Russell et al v. Promove, LLC et al, No. 1:2006cv00659 - Document 178 (N.D. Ga. 2009)

Court Description: ORDER denying Defendants' 90 Motion for Summary Judgment; granting in part and denying in part Plaintiffs' 95 Motion for Summary Judgment; denying 156 Motion to Amend, Motion to Reopen Discovery; denying as moot 171 Motion to Strike; denying as moot 172 Motion For Leave to File Supplemental Brief; denying as moot 173 Motion to Strike; denying as moot 174 Motion to Supplement. Signed by Judge Richard W. Story on 5/5/09. (ekb)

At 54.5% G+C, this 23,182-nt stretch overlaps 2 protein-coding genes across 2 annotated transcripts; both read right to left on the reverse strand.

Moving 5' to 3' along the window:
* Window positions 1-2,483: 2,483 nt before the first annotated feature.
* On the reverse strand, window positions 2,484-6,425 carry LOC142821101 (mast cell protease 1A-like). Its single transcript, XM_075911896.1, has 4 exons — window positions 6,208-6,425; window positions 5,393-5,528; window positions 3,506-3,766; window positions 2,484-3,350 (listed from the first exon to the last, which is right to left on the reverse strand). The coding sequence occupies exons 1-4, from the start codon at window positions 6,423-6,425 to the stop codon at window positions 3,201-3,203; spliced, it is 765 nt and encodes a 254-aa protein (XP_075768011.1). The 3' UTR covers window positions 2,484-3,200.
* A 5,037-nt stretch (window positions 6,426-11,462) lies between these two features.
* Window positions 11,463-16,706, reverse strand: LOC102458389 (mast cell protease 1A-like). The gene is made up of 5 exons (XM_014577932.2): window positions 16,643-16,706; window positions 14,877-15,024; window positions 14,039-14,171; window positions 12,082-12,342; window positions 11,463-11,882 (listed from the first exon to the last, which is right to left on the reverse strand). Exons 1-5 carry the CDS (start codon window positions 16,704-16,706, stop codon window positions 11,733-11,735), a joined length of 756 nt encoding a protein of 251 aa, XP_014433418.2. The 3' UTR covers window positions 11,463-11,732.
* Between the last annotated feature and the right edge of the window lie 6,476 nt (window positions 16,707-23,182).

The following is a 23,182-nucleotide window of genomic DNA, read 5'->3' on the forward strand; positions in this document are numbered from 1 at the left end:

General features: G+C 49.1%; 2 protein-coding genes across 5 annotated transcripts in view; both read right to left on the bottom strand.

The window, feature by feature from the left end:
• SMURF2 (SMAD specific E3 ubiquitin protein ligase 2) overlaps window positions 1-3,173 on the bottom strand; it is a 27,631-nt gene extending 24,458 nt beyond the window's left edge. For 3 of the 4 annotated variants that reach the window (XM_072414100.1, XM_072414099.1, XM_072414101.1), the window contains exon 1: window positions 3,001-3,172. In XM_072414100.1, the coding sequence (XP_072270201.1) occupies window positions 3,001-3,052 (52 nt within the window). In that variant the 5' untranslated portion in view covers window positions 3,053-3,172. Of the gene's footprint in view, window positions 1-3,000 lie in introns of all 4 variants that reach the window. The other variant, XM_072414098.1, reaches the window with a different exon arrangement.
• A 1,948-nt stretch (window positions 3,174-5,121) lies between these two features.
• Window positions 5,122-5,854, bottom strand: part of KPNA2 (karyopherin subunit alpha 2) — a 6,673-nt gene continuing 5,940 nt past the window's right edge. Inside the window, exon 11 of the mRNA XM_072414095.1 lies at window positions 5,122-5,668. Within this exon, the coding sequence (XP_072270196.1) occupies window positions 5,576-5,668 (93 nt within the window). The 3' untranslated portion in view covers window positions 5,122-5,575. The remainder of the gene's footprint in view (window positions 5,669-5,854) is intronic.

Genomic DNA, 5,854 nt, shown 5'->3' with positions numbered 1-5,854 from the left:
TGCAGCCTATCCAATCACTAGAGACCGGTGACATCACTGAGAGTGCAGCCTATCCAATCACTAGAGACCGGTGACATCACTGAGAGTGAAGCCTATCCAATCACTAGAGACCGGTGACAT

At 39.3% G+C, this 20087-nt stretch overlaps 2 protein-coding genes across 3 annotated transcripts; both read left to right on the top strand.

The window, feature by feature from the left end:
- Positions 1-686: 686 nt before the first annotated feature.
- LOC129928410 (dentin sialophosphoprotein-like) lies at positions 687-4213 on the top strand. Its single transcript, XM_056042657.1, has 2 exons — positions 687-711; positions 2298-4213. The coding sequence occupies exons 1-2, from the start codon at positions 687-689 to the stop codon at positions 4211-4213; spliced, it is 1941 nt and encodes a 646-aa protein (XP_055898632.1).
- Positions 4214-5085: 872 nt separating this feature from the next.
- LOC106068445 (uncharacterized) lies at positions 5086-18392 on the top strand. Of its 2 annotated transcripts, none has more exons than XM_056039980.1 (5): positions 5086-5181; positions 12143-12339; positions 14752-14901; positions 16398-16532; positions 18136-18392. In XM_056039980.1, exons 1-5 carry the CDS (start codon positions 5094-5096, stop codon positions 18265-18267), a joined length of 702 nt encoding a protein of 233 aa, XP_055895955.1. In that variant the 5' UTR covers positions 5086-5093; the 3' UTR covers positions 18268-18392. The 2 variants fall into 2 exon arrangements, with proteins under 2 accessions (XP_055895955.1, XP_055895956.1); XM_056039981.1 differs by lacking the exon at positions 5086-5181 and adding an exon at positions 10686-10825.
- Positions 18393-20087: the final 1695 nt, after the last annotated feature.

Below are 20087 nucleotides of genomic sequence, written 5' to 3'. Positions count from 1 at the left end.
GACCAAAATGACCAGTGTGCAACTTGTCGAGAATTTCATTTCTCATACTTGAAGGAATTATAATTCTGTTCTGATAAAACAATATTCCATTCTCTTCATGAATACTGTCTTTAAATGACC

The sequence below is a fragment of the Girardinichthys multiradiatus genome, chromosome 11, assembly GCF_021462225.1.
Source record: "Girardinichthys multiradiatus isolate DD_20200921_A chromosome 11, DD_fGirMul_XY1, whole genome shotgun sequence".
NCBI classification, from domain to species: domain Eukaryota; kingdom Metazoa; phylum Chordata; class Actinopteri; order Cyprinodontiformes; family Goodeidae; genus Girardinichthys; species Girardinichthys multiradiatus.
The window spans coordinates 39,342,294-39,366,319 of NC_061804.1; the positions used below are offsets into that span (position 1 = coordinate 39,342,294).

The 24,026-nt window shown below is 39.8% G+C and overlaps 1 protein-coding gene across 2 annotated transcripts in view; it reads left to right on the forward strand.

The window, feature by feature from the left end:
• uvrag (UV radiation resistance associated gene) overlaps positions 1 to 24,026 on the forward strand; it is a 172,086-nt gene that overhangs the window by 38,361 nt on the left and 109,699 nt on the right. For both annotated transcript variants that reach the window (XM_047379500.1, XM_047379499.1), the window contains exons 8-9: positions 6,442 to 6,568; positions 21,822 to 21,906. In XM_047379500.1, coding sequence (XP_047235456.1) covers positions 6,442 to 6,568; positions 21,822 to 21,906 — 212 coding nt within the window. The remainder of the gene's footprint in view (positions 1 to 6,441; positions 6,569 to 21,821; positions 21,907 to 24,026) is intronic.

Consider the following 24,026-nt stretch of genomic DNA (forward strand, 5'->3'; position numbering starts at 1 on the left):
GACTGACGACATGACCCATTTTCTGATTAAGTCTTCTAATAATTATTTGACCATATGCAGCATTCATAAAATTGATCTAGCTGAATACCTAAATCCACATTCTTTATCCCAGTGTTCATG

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Russell et al v. Promove, LLC et al Doc. 178 IN THE UNITED STATES DISTRICT COURT FOR THE NORTHERN DISTRICT OF GEORGIA ATLANTA DIVISION RICHARD RUSSELL, SHERRI BRISTOW, JASON ANTHONY, JIM LAOS, REGINA BEDELL, JEREMIAH DOWD, and KATHERINE LILLEY, individually and on behalf of others similarly situated, Plaintiffs, v. PROMOVE, LLC, TEXAS PME, LLC, and TODD WHITE, Defendants. : : : : : : : : : : : : : : : : : CIVIL ACTION NO. 1:06-CV-00659-RWS ORDER This case comes before the Court on Defendants’ Motion for Summary Judgment as to Plaintiff Regina Bedell’s Claim [90]; Plaintiffs’ Motion for Partial Summary Judgment [95]; Plaintiffs and Defendant White’s Joint Motion to Amend Complaint [156]; Non-Parties Renter Magnet Acquisition, LLC, Promove Georgia, LLC, and Promove Texas II, LLC’s Motion to Strike Reply AO 72A (Rev.8/82) Dockets.Justia.com [171]; Non-Parties Renter Magnet Acquisition, LLC, Promove Georgia, LLC, and Promove Texas II, LLC’s Motion for Leave to File Supplemental Brief [172]; Non-Party R. Lee Pritchard’s Motion to Strike Reply [173]; and NonParty R. Lee Pritchard’s Motion for Leave to File Supplemental Brief [174]. After a review of the record, the Court enters the following Order. Background Plaintiffs, as former employees of Defendants’ residential housing placement company at various branch offices brought this action pursuant to the Fair Labor Standards Act, 29 U.S.C. § 201 et seq. (“FLSA”), against Promove LLC, Texas PME, LLC (collectively “Promove”), and Promove’s former CEO, Todd White, to recover minimum wage and overtime compensation that they allege was unlawfully withheld from them and others similarly situated during their employment.1 The Court has certified a class of Promove employees who held the title of “property specialists” and “senior property specialists” in the three years prior to the mailing of notice to the prospective class. (See Order dated Nov. 9, 2006 [100] at 6.) 1 This Order incorporates by reference the factual section contained in the Court’s Order dated Aug. 7, 2007. [134] 2 AO 72A (Rev.8/82) On December 7, 2006, the corporate defendants Promove LLC and Texas PME, LLC filed for protection under Chapter 11 of the United States Bankruptcy Code. This filing automatically stayed the prosecution of the instant action against the corporate defendants pursuant to 11 U.SC. §362(a)(1). Plaintiffs and Plaintiffs’ class were properly notified of the bankruptcy proceeding. (Dkt. No. [160] at 3.) Following a court-appointed sales consultant’s auction of the corporate defendants’ assets, Bankruptcy Judge C. Ray Mullins authorized a sale of the assets to Renter Magnet Acquisition, LLC (“RMA”). (See Order dated January 19, 2006.) Such resolution by the Bankruptcy Court automatically lifted the stay on the case herein. Plaintiffs allege that non-party R. Lee Pritchard formed RMA days prior to the bankruptcy filing, with the intent of acquiring the assets of the corporate defendants. (Dkt. No. [168] at 3.) Having reviewed the facts and the parties’ allegations, the Court now turns to the motions pending before it. Discussion I. Parties’ Motions for Summary Judgment A. Summary Judgment Standard 3 AO 72A (Rev.8/82) Summary judgment is appropriate only when the pleadings, depositions, and affidavits submitted by the parties show that no genuine issue of material fact exists and that the movant is entitled to judgment as a matter of law. Fed. R. Civ. P. 56(c). The court should view the evidence and any inferences that may be drawn in the light most favorable to the non-movant. Adickes v. S.H. Kress & Co., 398 U.S. 144, 158-59, 90 S. Ct. 1598, 26 L. Ed. 2d 142 (1970). The party seeking summary judgment must first identify grounds that show the absence of a genuine issue of material fact. Celotex Corp. v. Catrett, 477 U.S. 317, 323-24, 106 S. Ct. 2548, 91 L. Ed. 2d 265 (1986). The burden then shifts to the non-movant, who must go beyond the pleadings and present affirmative evidence to show that a genuine issue of material fact does exist. Anderson v. Liberty Lobby, Inc., 477 U.S. 242, 257, 106 S. Ct. 2505, 91 L. Ed. 2d 202 (1986). With this standard as a foundation, the Court shall address the merits of the Parties’ motions for summary judgment. B. Defendants’ Motion for Summary Judgment as to Plaintiff Regina Bedell’s Claim Defendants seek judgment as a matter of law on Plaintiff Regina Bedell’s 4 AO 72A (Rev.8/82) (“Bedell”) claim for overtime compensation under the FLSA. (Dkt. No. [90].) Defendants contend that Bedell should be estopped from pursuing her claim because she and her husband failed to disclose her involvement in this pending lawsuit in a sworn Chapter 13 bankruptcy petition filed in the Bankruptcy Court for the Northern District of Georgia. (Id. at 2.) According to the “Statement of Financial Affairs” filed before the Bankruptcy Court, Plaintiff Bedell was required to “[l]ist all suits and administrative proceedings to which [she] is or was a party within one year immediately preceding the filing of this bankruptcy case.” (See Statement of Financial Affairs). Although this case was pending at the time of the bankruptcy filing, Plaintiff Bedell and her husband did not disclose the pendency of this lawsuit. (Id.) Defendants argue that the doctrine of judicial estoppel precludes the Plaintiff from asserting a position in this judicial proceeding that contradicts the position she took under oath in a bankruptcy proceeding. Parker v. Wendy’s Int’l, Inc., 365 F.3d 1268, 1271 (11th Cir. 2004). The Eleventh Circuit has adopted a two-prong test for determining the application of judicial estoppel. First, the prior inconsistent position must be asserted under oath. Burnes v. Pemco Aeroplex, 291 F.3d 1282, 1285-88 (11th Cir. 2002). Next, the court 5 AO 72A (Rev.8/82) considers whether the inconsistent statements amount to a manipulation of the judicial system. See id. at 1287-88. Defendants argue that Plaintiff made inconsistent statements to the Bankruptcy Court under oath and had a clear motive to conceal the present action from the bankruptcy court so that she could “keep any proceeds for herself and not have them become part of the bankruptcy estate.” Barger v. City of Cartersville, 348 F.3d 1289, 1296 (11th Cir. 2003). Defendants contend therefore, that judicial estoppel should be applied to bar Plaintiff Bedell from pursuing her FLSA claim. (Dkt. no. [90] at 6); De Leon v. Comcar Indus., Inc., 321 F.3d 1289, 1291 (11th Cir. 2003) (“judicial estoppel bars a plaintiff from asserting claims previously undisclosed to the bankruptcy court where the plaintiff both knew about the undisclosed claims and had a motive to conceal them”). In response, Plaintiff Bedell states that her failure to disclose this action in the bankruptcy filings was the unintentional result of a misunderstanding about who was covered by the bankruptcy. (Dkt. No. [99] at 3.) Once Plaintiff Bedell learned that she, in addition to her husband, would be included in the bankruptcy, she allegedly decided not to pursue it. (Id.) Plaintiff argues that as she lacked any “intent to deceive anyone, hide potential assets, or make a 6 AO 72A (Rev.8/82) mockery of the judicial system,” the doctrine of judicial estoppel should not be applied to bar her FLSA claim as a matter of law. See Strauss v. Rent-A-Center, Inc., 2006 WL 1914219 (11th Cir. July 11, 2006). The Court finds that Plaintiff Bedell should not be estopped from asserting her claims. Construing all facts in the light most favorable to the nonmoving party, the Court finds that Plaintiff Bedell lacked the intent to manipulate the judicial system by omitting her involvement in the pending case. Further, the withdrawal of the bankruptcy petition ensures that there is “no ‘risk of inconsistent court determinations,’ and thus poses little threat to judicial integrity.” New Hampshire v. Maine, 532 U.S. 742, 750-751 (2001); Edwards v. Aetna Life Ins. Co., 690 F.2d 595, 599 (7th Cir. 1982). Accordingly, Defendants’ Motion for Summary Judgment as to Plaintiff Regina Bedell’s Claims [90] is DENIED. C. Plaintiffs’ Motion for Partial Summary Judgment Plaintiffs seek summary judgment on Defendants’ retail or service exemption defense and also on the issue of liquidated damages. [95]. Plaintiffs argue that as a matter of law, Defendants cannot assert the retail exemption to the FLSA because they cannot meet the burden of demonstrating that their 7 AO 72A (Rev.8/82) business is a “retail” establishment. (Id. at 2.) Section 7 of the FLSA sets forth the requirements regarding overtime compensation. 29 U.S.C. §207 et seq. Excluded from the overtime compensation requirement are “retail and service” establishments: if (1) the regular rate of pay of such employee is in excess of one and one-half times the minimum hourly rate applicable to him under section 206 of this title, and (2) more than half his compensation for a representative period (not less than one month) represents commissions on goods or services. In determining the proportion of compensation representing commissions, all earnings resulting from the application of a bona fide commission rate shall be deemed commissions on goods or services without regard to whether the computed commissions exceed the draw or guarantee. 29 U.S.C. §207(i). A retail or service establishment is defined as “an establishment 75 per centum of whose annual dollar volume of sales of goods or services (or of both) is not for resale and is recognized as retail sales or services in the particular industry.” 29 U.S.C. § 213(a)(2)(1988); 29 C.F.R § 779.312. First, Plaintiffs argue that the Defendants’ business is not regarded as retail and that such a concept cannot be artificially created in an industry that lacks a traditional concept of retail and servicing. (Dkt. No. [95] at 12); Schussler v. Employment Consultants, 333 F.Supp. 1387, 1390 (N.D. Ill. 1971). Plaintiffs argue that the 8 AO 72A (Rev.8/82) “mom and pop” type shops which conduct similar business to the Defendants do not comprise an apartment locator industry. (Id. at 13.) In response, Defendants assert that when Defendant Todd White founded the predecessor of ProMove in 1990, he relied on industry standards to determine employee payment and commission structure. (Dkt. No. [142] at 10.) Next, Plaintiffs contrast the Defendants’ business with establishments identified by the Department of Labor (“DOL”) as examples of retail and service establishments: Typically a retail or service establishment is one which sells goods or services to the general public. It serves the everyday needs of the community in which it is located. The retail or service establishment performs a function in the business organization of the Nation which is at the very end of the stream of distribution, disposing in small quantities of the products and skills of such organization and does not take part in the manufacturing process. 29 C.F.R. §779.318.2 Plaintiffs state that the distinguishing feature preventing Defendants from qualifying as a retail or service enterprise is the lack of sale of goods or services to the general public. (Dkt. No. [95] at 14.) Rather, 2 The Department of Labor sets forth a partial list of specific establishments recognized as service or retail. Included in this list are: automobile repair shops, bicycle shops, book stores, clothing and furniture stores, restaurants, and grocery stores. 29 C.F.R. § 779.320. 9 AO 72A (Rev.8/82) Defendants serve as a referral source, receiving payment directly from apartment homes as a percentage of the new renter’s first month’s rent check to the apartment home. (Dkt. No. [145] at 5.) Plaintiffs point to the fact that Defendant ProMove’s services are free to renters and the public as evidence that there is no obligation on the part of the renters to compensate ProMove for their services. In fact, there is no obligation on the part of the renter at all. Rather, new renters pay their first month’s rent regardless of any involvement or referral from ProMove. No payment is made directly from the renter to the Defendant. (Id.) In response, Defendants contend that a material dispute exists as to the identity of ProMove’s customers. (Dkt. No. [142] at 7.) While Plaintiffs contend that the apartment homes are the customers because they pay a referral fee to ProMove, Defendants argue that the prospective renters are ProMove’s true customers. (Id.) In support, Defendants point to the fact that ProMove does not receive a commission every time that a prospective renter contacts an apartment home and identifies ProMove as the referring source. Rather, payment to ProMove is contingent upon the payment of the first month’s rent, paid by the renter. (Id.) Further, all references in ProMove’s 2003 General Office Training Manual and general mission statements refer to 10 AO 72A (Rev.8/82) the “customer” as the prospective renter, not the apartment homes. (Id.; Exhibit 1 to Plaintiffs Memorandum of Law in Opposition to Defendant White’s Motion for Summary Judgment; Nash Declaration, Exhibit C.) Plaintiffs contend that it operates its business out of a “store” similar to the businesses identified by the DOL as examples of service and retail enterprises. (Dkt. No. [142] at 14.) Next, Plaintiffs compare ProMove to the establishments identified by the DOL as lacking the retail concept. 29 C.F.R. §779.317.3 Specifically, Plaintiffs contend that ProMove operates in a manner similar to the real estate industry and employment and travel agencies, all of which are excluded from the retail definition by the DOL. (Dkt. No. [95] at 17-19.) Plaintiffs argue that ProMove property specialists operate as agents or brokers to the apartment homes by finding renters for the apartment homes at a fee. Under the Fair Housing Act, a person is in the business of renting or selling dwellings if he has served as an agent within the previous twelve (12) months in “providing sales or rental facilities or sales or rental services in two or more transactions 3 This section establishes a “partial list of establishments to which the retail concept does not apply” and includes such establishments as: accounting firms, apartment homes, loft rental agencies, real estate companies and brokers. 29 C.F.R. §779.317. 11 AO 72A (Rev.8/82) involving the sale or rental of any dwelling or interest therein...” 42 U.S.C. § 3603(c). Plaintiffs allege that ProMove engages in the real estate industry by finding renters for an apartment for a fee paid by the apartment homes. (Dkt. No. [95] at 17.) By bringing buyers and sellers together in its role as a middleman or negotiator, ProMove is acting as a broker. (Dkt. No. [145] at 10.) In response, Defendants assert that ProMove and the property specialists lack the broker or agency authority to negotiate and bind the apartment homes and renters into a lease agreement; they can merely identify the available options to the prospective lenders (Id. at 9.) Further, Defendants argue that unlike real estate and leasing agents, who lease or sell real estate “space,” Promove and property specialists provide apartment locator “services” to the general public. (Dkt. No. [142] at 17.) This distinction was recognized by the court in Gatto v. Mortgage Specialists of Illinois, 442 F. Supp. 2d 529 (N.D.Ill. 2006) in stating that mortgage loan specialists were covered by the Section 7(i) exemption because they sold services to the general public and met the everyday needs of the community. Finally, Plaintiffs argue that Defendants have violated the recordkeeping requirements regarding the Section 7(i) exemptions. (Dkt. No. [95] at 20.) 12 AO 72A (Rev.8/82) Specifically, Defendants allegedly did not “disclose, discuss, and reach an agreement with the employees regarding the 7(i) exemption,” nor did they memorialize the agreement and keep sufficient records of the property specialists’ hours. (Id.) Plaintiffs contend that these failures are fatal to ProMove’s retail exemption defense. In response, Defendants point to the lack of authority to support Plaintiffs’ position, but nonetheless assert that the commission payment structure was fully disclosed to each property specialist prior to hiring and that the pay records were in compliance with the FLSA requirements. (Dkt. No. [142] at 21.) “An employer relying on an exemption to the minimum wage and overtime provisions of the FLSA has the burden of proving the applicability of the exemption. Given the remedial purpose of the FLSA, the exemptions from the FLSA’s coverage must be narrowly construed against the employers seeking to assert them. An employer seeking to assert an FLSA exemption has the burden of proving that the employee falls plainly and unmistakably within the terms and spirit of the exemption.” Morrison v. Quality Transp. Serv., Inc., 474 F.Supp. 2d 1303, 1308 (S.D. Fla. 2007) (internal citations and quotations omitted). After the particular activities of a business are defined, the question 13 AO 72A (Rev.8/82) of “whether those particular activities exclude [the business] from the overtime benefits of the FLSA is a question of law.” (Id.) The record before the Court sufficiently establishes the nature of ProMove’s business to allow the Court to reach a conclusion regarding the claimed exemption. Though the parties disagree as to the conclusions to be drawn from the evidence, the underlying facts are largely undisputed. Prospective renters come into ProMove’s business locations and receive referrals to apartment homes. These renters pay nothing for the referral. ProMove’s compensation, if any, comes from the apartment homes if the prospective renter chooses the apartment, identifies ProMove as the referral source, and pays the first month’s rent. Based on the undisputed facts, the Court concludes that the apartment homes are ProMove’s customers. The payment for ProMove’s service comes entirely from the apartment homes. The fact that the payment is not made until the first month’s rent is paid does not alter the fact that the payment is from the apartment home. ProMove’s business serves the apartment homes as its customers, not the general public. Also, the Court finds that ProMove’s business is closely akin to a broker. Even though ProMove does not have the authority to negotiate terms 14 AO 72A (Rev.8/82) of the lease agreements, it serves the function of bringing the landlords and tenants together much as a real estate agent would do in a real estate transaction. Such businesses have been identified by the DOL as lacking the retail concept. 29 C.F.R. § 779.317. Also, its brokering function occurs prior to the “very end of the stream of distribution,” and thus, does not meet the examples of retail and service establishments provided by the DOL. 29 C.F.R. § 779.318. Based on the foregoing, the Court concludes that Defendants failed to prove the applicability of the Section 7(i) retail or service establishment exemption. Accordingly, Plaintiffs’ motion for summary judgment as to Defendants’ retail or service exemption defense is GRANTED. Plaintiffs further seek summary judgment on the issue of liquidated damages. “Any employer who violates the provisions of . . . section 207 . . . shall be liable to the employee or employees affected in the amount of their unpaid minimum wages, or their unpaid overtime compensation, as the case may be, and in an additional equal amount as liquidated damages.” 29 U.S.C. § 216(b). However, “if the employer shows to the satisfaction of the court that the act or omission giving rise to such action was in good faith and that he had 15 AO 72A (Rev.8/82) reasonable grounds for believing that his act or omission was not a violation of the [FLSA], the court may, in its sound discretion, award no liquidated damages.” 29 U.S.C. § 260. The determination of whether an employer acted in good faith and had reasonable grounds for believing its act or omission was not a violation of the FLSA has both a subjective and objective component. Subjective good faith means the employer has an honest intention to ascertain what the FLSA requires and to act in accordance with it. Objective good faith means the employer had reasonable grounds for believing its conduct comported with the FLSA. In addition, good faith requires some duty to investigate potential liability under the FLSA. Smyth v. Wynfield, 451 F. Supp. 2d 1327, 1337 (N.D. Ga. 2006) (internal citations and quotations omitted. Plaintiffs assert that “Defendants made no effort to determine whether or not property specialists were properly classified as exempt employees.” (Dkt. No. [95] at 23.) Defendants offered evidence that the property specialists were treated as exempt employees based “upon the then-existing standard in the industry whereby property specialists and senior property specialists were paid straight commissions.” (Dkt. No. [142] at 10-11 (citing depositions of White and Nash).) 16 AO 72A (Rev.8/82) The Court finds that, based on this limited record, there are genuine issues of fact that preclude the granting of summary judgment on the liquidated damages issue. Accordingly, Plaintiffs’ motion for summary judgment on the issue of liquidated damages is DENIED. II. Plaintiffs and Defendant White’s Joint Motion to Amend Complaint The Russell Plaintiffs and Defendant Todd White jointly move the Court for the addition of corporate defendants Renter Magnet Acquisitions (“RMA”), LLC, ProMove Expansion, LLC, ProMove Georgia, LLC, and ProMove Texas, II, LLC, as well as R. Lee Pritchard, the individual who allegedly maintains control over the originally named corporate defendants and their successor corporations. [156]. The Court shall address the request for addition of the corporate and individual defendants separately. A. Non-Party Corporate Defendants As to the new corporate parties, Plaintiffs and Defendant White claim that their addition is necessary because the new corporations are the same entities and operated by the same persons who operated the originally named corporate defendants. (Dkt. No. [156] at 8.) Plaintiffs and White allege that the 17 AO 72A (Rev.8/82) new corporations were formed six (6) days prior to the Chapter 11 bankruptcy proceeding involving the already named corporate defendants. (Id. at 5.) According to the joint motion, following the bankruptcy proceeding, RMA acquired the assets of the named corporate defendants Renter Magnet d/b/a Promove, LLC, and Texas PMC. (Id.) Plaintiffs and White argue that the sole purpose of the new entities was to acquire the assets of the named corporate defendants after putting those entities into bankruptcy, in an effort to avoid potential liability in the instant matter. (Id. at 8.) In support, Plaintiffs and White point to the similarities in the daily management, operation, job characteristics, location, workforce, and product between the named corporate defendants and the new entities. (Id. at 17-20.) This comparison supports Plaintiffs and White’s argument that successor employer liability should be applied to the new corporate entities in order to reach a resolution of Plaintiffs’ pending claims. (Id. at 21.); See EEOC v. MacMillan Bloedel Containers, Inc., 503 F.2d 1086, 1089-91 (6th Cir. 1974) (outlining the nine relevant factors in determining whether successor employer liability should be imposed.) In response, the non-party corporate defendants assert that the attempt to add the new entities is a direct violation of an injunction issued by the United States 18 AO 72A (Rev.8/82) Bankruptcy Court for the Northern District of Georgia. (Dkt. No. [160] at 1.) When the new entities purchased assets from the named corporate defendants in the bankruptcy proceeding, they did so pursuant to an authorized sale by Judge Mullins and “free and clear of all interests, liens, claims, and encumbrances” except for a bank lien. (January 19 Order, ¶ 9.) The non-party defendants argue that this authorized sale specifically bars all claims of successor liability. (Dkt. No. [160] at 6.) Non-party defendants further contend that Plaintiffs did not object to the sale of assets, nor to the provision in Judge Mullins’ Order which authorized the sale free and clear of all claims. Therefore, Plaintiffs and White are barred from asserting any claim of successor liability. The Court finds this argument persuasive. The Bankruptcy Court’s Order expressly prohibits successor liability and authorizes the sale of assets free and clear of encumbrances. The Court shall respect such a clear directive. Had the Plaintiffs or White taken issue with the sale or any provisions of the Order, such objections should have been raised at the time the Order was entered. Any claims of fraud or deception should have been 19 AO 72A (Rev.8/82) addressed to the Bankruptcy Court and not collaterally in the present case.4 Accordingly, due to the ruling of the Bankruptcy Court, this Court finds that the imposition of successor employer liability on the new entities would be inappropriate. Plaintiffs and White’s Motion to Amend the Complaint is DENIED to the extent it seeks to add new corporate defendants. B. Non-Party R.Lee Pritchard Plaintiffs and Defendant White further move to add R. Lee Pritchard as an individual defendant and seek a three-month discovery period as to this limited claim. (Dkt. No. [156] at 21-24.) Plaintiffs and White contend that since 1997 and throughout the actionable period, Pritchard has served as the manager of all the ProMove entities and has had the authority, responsibility, and control over the payment of property specialists and senior property specialists. (Id. at 22.) As a corporate officer with authority and control over the employer operations, Pritchard should share in the liability for any failure to comply with FLSA regulations. (Id.) In support of allegations of Pritchard’s involvement in the ProMove entities, Plaintiffs and White point to sworn 4 Non-party RMA Entities have filed with the Court a Motion to Strike Plaintiffs and Whites’ Reply [ 171] and a Motion for Leave to File Supplemental Brief [172]. Given the Court’s ruling on the issue, both motions are DENIED as moot. 20 AO 72A (Rev.8/82) declarations by members of the management team that worked alongside Pritchard. (See Nash Declaration, ¶ 4; MacMillan Declaration, ¶ 7; Holbrook Declaration, ¶ 5; Rizek Declaration, ¶¶ 3 and 4.) Plaintiffs and White argue that Pritchard’s involvement in the ProMove entities binds him under the theory of successor employer liability. In response, Pritchard first makes a similar argument to the non-party defendants, that the Bankruptcy Court’s Order specifically prohibits successor liability. (Dkt. No. [159] at 10.) Pritchard further contends that the claims of four named plaintiffs are barred by the three-year FLSA statute of limitations because the claims do not relate back to the date of the original filings. The Court need not address the issue of the statute of limitations on the claims of certain plaintiffs. As the Court stated above, the Bankruptcy Court’s Order specifically barred the application of successor employer liability. To the extent that Plaintiffs and White seek to add Pritchard under this theory, they may not do so.5 Therefore, Plaintiffs and White’s Motion to Amend the 5 In a similar fashion to the non-party corporate defendants, non-party Pritchard has filed with the Court a Motion to Strike Plaintiffs and Whites’ Reply [ 173] and a Motion for Leave to File Supplemental Brief [174]. Again, given the Court’s ruling on the issue, both motions are DENIED as moot. 21 AO 72A (Rev.8/82) Complaint is DENIED to the extent it seeks to add Pritchard as an individual defendant. Therefore, Plaintiffs and Defendant White’s Joint Motion to Amend Complaint [156] is DENIED. Conclusion Based on the foregoing, Defendants’ Motion for Summary Judgment as to Plaintiff Regina Bedell’s Claims [90] is DENIED; Plaintiffs’ Motion for Partial Summary Judgment [95] is GRANTED IN PART and DENIED IN PART; Plaintiffs and Defendant White’s Joint Motion to Amend Complaint [156] is DENIED; Non-Parties Renter Magnet Acquisition, LLC, Promove Georgia, LLC, and Promove Texas II, LLC’s Motion to Strike Reply [171] is DENIED as moot; Non-Parties Renter Magnet Acquisition, LLC, Promove Georgia, LLC, and Promove Texas II, LLC’s Motion for Leave to File Supplemental Brief [172] is DENIED as moot; Non-Party R. Lee Pritchard’s Motion to Strike Reply [173] is DENIED as moot; and Non-Party R. Lee Pritchard’s Motion for Leave to File Supplemental Brief [174] is DENIED as moot. 22 AO 72A (Rev.8/82) SO ORDERED, this 5th day of May, 2009. _________________________________ RICHARD W. STORY United States District Judge 23 AO 72A (Rev.8/82)